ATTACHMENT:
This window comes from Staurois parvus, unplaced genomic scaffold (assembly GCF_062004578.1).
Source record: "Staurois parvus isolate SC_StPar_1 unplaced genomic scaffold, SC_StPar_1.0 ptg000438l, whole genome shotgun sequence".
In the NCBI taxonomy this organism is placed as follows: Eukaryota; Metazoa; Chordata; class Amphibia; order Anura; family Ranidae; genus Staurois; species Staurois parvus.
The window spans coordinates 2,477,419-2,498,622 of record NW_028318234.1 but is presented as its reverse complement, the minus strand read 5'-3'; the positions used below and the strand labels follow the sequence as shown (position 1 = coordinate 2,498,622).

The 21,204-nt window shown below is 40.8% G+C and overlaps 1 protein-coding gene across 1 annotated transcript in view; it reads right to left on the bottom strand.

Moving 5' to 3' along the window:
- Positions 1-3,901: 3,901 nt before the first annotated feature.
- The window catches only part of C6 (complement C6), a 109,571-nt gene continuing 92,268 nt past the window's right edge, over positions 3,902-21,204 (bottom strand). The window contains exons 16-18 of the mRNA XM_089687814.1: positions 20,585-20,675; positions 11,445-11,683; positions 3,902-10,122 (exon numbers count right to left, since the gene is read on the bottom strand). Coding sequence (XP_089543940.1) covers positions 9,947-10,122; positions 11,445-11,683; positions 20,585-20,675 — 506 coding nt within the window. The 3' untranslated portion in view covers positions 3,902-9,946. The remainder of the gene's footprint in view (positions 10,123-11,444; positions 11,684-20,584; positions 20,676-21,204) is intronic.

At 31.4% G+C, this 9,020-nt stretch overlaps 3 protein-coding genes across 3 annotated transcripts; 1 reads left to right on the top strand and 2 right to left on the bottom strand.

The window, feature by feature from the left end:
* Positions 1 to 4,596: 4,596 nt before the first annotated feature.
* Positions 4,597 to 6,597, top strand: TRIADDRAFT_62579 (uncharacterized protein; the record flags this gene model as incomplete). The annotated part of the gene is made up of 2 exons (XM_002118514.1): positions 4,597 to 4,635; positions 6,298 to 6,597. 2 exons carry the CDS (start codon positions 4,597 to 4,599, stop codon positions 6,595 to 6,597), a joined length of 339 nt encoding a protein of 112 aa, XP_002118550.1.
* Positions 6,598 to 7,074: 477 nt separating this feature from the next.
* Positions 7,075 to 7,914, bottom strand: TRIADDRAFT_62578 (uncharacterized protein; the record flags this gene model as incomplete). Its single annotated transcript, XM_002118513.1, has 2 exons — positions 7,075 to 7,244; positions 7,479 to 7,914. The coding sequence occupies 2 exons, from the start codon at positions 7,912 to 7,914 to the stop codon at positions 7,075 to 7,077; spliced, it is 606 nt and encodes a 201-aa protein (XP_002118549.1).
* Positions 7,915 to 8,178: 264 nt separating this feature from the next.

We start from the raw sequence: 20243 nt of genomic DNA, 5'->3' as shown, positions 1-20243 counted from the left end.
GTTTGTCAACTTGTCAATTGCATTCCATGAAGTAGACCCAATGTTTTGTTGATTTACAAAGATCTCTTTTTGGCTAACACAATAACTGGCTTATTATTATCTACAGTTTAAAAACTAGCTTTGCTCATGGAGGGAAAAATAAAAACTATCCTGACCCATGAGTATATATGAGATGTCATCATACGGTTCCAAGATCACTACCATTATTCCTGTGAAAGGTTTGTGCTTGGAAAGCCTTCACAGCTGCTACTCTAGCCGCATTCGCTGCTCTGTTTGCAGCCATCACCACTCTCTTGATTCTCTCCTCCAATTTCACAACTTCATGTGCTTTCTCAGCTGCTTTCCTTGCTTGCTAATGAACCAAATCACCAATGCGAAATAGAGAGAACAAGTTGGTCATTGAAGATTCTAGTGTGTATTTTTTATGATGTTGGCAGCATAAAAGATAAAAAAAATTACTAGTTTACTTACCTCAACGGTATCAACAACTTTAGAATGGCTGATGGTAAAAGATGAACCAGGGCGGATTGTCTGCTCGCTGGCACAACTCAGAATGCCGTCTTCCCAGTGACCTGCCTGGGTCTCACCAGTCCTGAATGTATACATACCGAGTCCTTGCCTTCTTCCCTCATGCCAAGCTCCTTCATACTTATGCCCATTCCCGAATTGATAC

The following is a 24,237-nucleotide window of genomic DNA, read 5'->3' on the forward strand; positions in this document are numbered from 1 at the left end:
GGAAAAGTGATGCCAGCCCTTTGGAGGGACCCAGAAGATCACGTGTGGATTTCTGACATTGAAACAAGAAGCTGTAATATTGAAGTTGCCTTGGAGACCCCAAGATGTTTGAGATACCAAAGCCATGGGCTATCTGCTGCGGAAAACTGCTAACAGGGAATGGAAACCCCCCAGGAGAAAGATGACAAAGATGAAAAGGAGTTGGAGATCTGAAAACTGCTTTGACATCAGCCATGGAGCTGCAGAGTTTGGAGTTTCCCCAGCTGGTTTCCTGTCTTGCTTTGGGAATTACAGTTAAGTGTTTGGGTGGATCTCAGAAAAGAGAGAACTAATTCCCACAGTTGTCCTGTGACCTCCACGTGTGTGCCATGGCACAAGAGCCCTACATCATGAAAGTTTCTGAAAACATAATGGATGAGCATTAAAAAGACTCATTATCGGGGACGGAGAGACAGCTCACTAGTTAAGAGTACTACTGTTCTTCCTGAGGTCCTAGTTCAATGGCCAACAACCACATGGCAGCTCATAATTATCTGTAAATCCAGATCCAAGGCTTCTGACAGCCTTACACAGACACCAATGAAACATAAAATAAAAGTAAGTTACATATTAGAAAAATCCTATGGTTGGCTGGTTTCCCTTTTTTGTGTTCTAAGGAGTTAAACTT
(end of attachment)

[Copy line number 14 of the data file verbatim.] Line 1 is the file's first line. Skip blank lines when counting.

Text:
* Positions 7,075 to 7,914, bottom strand: TRIADDRAFT_62578 (uncharacterized protein; the record flags this gene model as incomplete). Its single annotated transcript, XM_002118513.1, has 2 exons — positions 7,075 to 7,244; positions 7,479 to 7,914. The coding sequence occupies 2 exons, from the start codon at positions 7,912 to 7,914 to the stop codon at positions 7,075 to 7,077; spliced, it is 606 nt and encodes a 201-aa protein (XP_002118549.1).